Silentium est aurum (“silence is golden”).
Or is it?
Speaking might seem easy for non-professionals – first you learn words, then you form sentences with words, sentences go into paragraphs…and, voila, you’ve reached the level of a “speaker”. However, things are not so easy as they might seem. The formula “grammar+vocabulary” does not work here. As Daniel Tammet, the linguistic savant who managed to learn Icelandic in a week, says, “Though some might complain about the Icelandic grammar, that isn’t the point. Icelandic is not grammar, Icelandic people don’t speak grammar. If you learn the language, the grammar will follow. I find that the complexity of Icelandic mirrors the complexity of human thought and nature, and the rich tension within the fabric of everyday life. When paint is cast within a portrait, it becomes something more for being part of something bigger than itself. Blue and grey becomes a sky, green and white becomes a landscape, pink and orange and black becomes a human face. So it is with words which become sentences, like raindrops which form a sea.” (If you have not watched this amazing video about the ‘impossible for a human’ linguistic challenge, watch it and show it to your students to discuss what learning a foreign language is about)
If we google “teaching speaking + English activities”, we’ll get over 91,200,000 search results with numerous tips, ‘fabulous’ games, tricks how to get them speaking, magic formulae of success – all pointing out the same frustrating fact that many learners of English are either timid speakers reluctant to speak, or that despite doing a great number of grammar and vocabulary exercises in class (with which they have little difficulty), their speaking still lacks fluency and coherence.
The latter is sometimes ignored at lower levels. However, we should note that speaking is not about fluency, but fluency and coherence. Below, you will find some suggestions how to help our learners form the “sea” and organize what they say into a coherent speech.
Coherence is about linking ideas together – just like in a paragraph or essay. This means organising what you say so that your answer is “a whole“. All the bits within it fit together. This should be familiar from writing. The difference in speaking is that the structure is looser.
Today I will show how to use a four-square method to teach speaking. Although it is mainly used for teaching basic writing skills (usually to primary level school kids), it can be successfully applied to teaching different forms of speaking as well.
The 4-square method is a graphic organizer that helps organize concepts, vocabulary and grammar in a way that is easier and much simpler for our students to grasp.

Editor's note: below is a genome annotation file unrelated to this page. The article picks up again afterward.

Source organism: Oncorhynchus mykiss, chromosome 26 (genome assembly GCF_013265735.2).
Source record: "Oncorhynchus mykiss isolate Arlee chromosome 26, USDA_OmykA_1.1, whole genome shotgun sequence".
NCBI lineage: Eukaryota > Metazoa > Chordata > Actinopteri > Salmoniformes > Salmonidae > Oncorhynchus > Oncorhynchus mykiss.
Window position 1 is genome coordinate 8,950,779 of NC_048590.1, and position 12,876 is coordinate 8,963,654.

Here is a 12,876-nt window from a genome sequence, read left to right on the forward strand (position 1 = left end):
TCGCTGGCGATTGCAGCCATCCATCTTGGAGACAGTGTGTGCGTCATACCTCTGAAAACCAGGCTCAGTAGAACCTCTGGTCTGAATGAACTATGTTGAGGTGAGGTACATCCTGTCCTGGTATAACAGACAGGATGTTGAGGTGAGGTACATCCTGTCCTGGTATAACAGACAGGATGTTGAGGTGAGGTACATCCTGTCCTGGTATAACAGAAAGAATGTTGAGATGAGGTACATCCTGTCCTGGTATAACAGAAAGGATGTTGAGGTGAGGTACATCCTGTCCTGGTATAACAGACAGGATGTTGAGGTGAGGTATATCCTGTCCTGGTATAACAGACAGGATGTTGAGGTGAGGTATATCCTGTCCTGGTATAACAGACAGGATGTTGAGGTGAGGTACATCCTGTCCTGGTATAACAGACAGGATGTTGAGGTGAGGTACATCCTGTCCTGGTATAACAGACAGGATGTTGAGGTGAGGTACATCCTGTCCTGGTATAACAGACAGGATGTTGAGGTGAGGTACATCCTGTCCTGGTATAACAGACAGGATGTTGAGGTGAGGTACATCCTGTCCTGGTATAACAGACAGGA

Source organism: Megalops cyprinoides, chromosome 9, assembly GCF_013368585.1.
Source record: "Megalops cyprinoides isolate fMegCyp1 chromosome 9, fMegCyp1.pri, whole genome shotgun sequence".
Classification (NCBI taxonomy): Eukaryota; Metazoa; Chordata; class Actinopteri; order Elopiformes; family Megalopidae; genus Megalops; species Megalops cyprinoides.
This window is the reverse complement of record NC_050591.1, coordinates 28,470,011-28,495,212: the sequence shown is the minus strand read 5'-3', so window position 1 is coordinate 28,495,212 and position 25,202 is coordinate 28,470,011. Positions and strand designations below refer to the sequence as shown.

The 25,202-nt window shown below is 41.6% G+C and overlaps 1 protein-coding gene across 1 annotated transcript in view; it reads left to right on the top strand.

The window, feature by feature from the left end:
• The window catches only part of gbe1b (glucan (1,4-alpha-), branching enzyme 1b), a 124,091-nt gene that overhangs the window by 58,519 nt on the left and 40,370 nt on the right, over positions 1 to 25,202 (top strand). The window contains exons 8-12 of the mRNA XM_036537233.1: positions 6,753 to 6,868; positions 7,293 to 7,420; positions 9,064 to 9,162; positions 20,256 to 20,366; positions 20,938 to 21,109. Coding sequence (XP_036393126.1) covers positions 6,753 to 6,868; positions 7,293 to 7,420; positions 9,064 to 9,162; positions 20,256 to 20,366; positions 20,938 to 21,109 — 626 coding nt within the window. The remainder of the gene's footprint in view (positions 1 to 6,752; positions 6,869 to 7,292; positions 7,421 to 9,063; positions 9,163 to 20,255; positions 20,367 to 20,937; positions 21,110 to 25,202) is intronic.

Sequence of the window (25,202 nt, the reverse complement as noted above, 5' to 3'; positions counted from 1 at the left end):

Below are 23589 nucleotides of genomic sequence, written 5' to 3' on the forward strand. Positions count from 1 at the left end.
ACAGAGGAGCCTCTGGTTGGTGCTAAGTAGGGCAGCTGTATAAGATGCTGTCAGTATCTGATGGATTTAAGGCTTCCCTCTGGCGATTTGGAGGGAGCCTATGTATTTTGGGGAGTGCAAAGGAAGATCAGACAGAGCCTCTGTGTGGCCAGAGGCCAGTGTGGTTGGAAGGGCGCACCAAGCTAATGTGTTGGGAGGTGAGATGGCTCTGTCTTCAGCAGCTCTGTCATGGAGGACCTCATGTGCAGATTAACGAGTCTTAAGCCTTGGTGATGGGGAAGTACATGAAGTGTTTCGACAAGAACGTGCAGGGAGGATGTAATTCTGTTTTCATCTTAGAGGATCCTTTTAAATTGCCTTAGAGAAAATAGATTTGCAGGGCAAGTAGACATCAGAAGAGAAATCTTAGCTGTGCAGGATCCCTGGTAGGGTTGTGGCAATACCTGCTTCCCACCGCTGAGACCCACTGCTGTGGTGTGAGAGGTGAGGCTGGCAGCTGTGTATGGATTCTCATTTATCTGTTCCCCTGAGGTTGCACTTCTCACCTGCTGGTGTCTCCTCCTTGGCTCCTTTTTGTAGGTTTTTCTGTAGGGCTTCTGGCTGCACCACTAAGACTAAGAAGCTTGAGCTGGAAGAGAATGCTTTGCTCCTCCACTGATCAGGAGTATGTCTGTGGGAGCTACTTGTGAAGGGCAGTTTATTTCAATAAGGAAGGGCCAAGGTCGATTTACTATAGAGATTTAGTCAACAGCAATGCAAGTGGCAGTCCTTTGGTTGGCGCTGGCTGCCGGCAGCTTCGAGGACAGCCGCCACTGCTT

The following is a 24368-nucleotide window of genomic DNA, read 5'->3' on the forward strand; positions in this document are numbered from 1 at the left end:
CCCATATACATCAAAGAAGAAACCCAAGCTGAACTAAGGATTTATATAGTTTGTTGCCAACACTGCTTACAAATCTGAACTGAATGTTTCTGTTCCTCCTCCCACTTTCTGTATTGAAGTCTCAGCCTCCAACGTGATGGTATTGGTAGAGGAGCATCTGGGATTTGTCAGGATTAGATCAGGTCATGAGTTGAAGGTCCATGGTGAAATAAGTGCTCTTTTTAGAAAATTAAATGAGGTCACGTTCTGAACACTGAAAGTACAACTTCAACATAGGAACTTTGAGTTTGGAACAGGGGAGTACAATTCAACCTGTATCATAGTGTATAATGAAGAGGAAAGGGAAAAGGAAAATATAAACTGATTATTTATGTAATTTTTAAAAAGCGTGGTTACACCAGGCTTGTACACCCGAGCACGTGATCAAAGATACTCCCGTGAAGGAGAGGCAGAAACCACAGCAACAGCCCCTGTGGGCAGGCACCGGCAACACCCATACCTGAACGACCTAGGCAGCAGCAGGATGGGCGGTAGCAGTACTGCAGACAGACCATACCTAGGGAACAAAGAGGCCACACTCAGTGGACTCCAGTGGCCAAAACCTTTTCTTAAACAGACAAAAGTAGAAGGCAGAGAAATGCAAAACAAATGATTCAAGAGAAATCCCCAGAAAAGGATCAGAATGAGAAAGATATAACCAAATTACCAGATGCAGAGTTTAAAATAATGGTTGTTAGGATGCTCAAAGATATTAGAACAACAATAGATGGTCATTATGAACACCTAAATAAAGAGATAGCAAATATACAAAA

What do we start with?
We’ll need 4 squares.*
(* Please mind that I’m using a different order of squares than in the original method. You can find the classical 4-square method description here. As I use this organizer to teach public speaking as well, I find it more convenient to devote 2 squares to the Introduction and Conclusion, and put them close together).
Choose a main idea (topic) and put it the center box.
Boxes 1, 2, 3 and 4 will contain the introduction, reasons, examples, and explanations that support the topic, and conclusion.
Now we will add supporting ideas (2, 3, 4).
These supporting ideas will be used to wrap up our speech.
Now we need to add details (reasons, examples and explanations) supporting our ideas.
Once we have made a general outline of our speech, we should bridge the gap between our ideas with the help of transition words (connectors and linkers).
Your speech is ready. Practice time.
- Keep it simple. It is important for students to understand the relationship of ideas in the four square format before moving on to some more elaborate forms of speech.
- Do not introduce all the points and forms of details at once – do it gradually by adding one additional supporting point in each square.
- Introduce variety – show different supporting points that may be used by students, e.g. stories, statistics, jokes, etc.
- Use the same prompt repeatedly when introducing the steps because the familiarity aids instruction.
- Practice linking words. Do not provide a long list of linkers, introduce them gradually.
- Make it fun and build in surprises – it will boost students’ memory. Give some interesting topics like “Daytime naps in the classroom/at the working place”.
- Get your students to record their speeches (put their cell phones to good use), listen to what they said, think about more detail to add in, focus on connecting ideas, and repeat until they have something they are happy with.
- Provide for peer and self-assessment.
- Work on delivery.
- Don’t limit creativity. This tool is just an organizer of thoughts and ideas.
You can use this method further to work on storytelling (by placing particular questions in the squares), public speaking (making presentations) and 4 corner debates.
Please leave me a comment if you want to learn more about the use of this graphic organizer in the classroom.
On the use of the 4-square method to teach writing http://www.lorenzeducationalpress.com/foursquare.aspx
Guidelines to effective presentations with some tips and tricks I’m using to teach public speaking.
Image credit: Frits Ahlefeldt-Laurvig, Creative Commons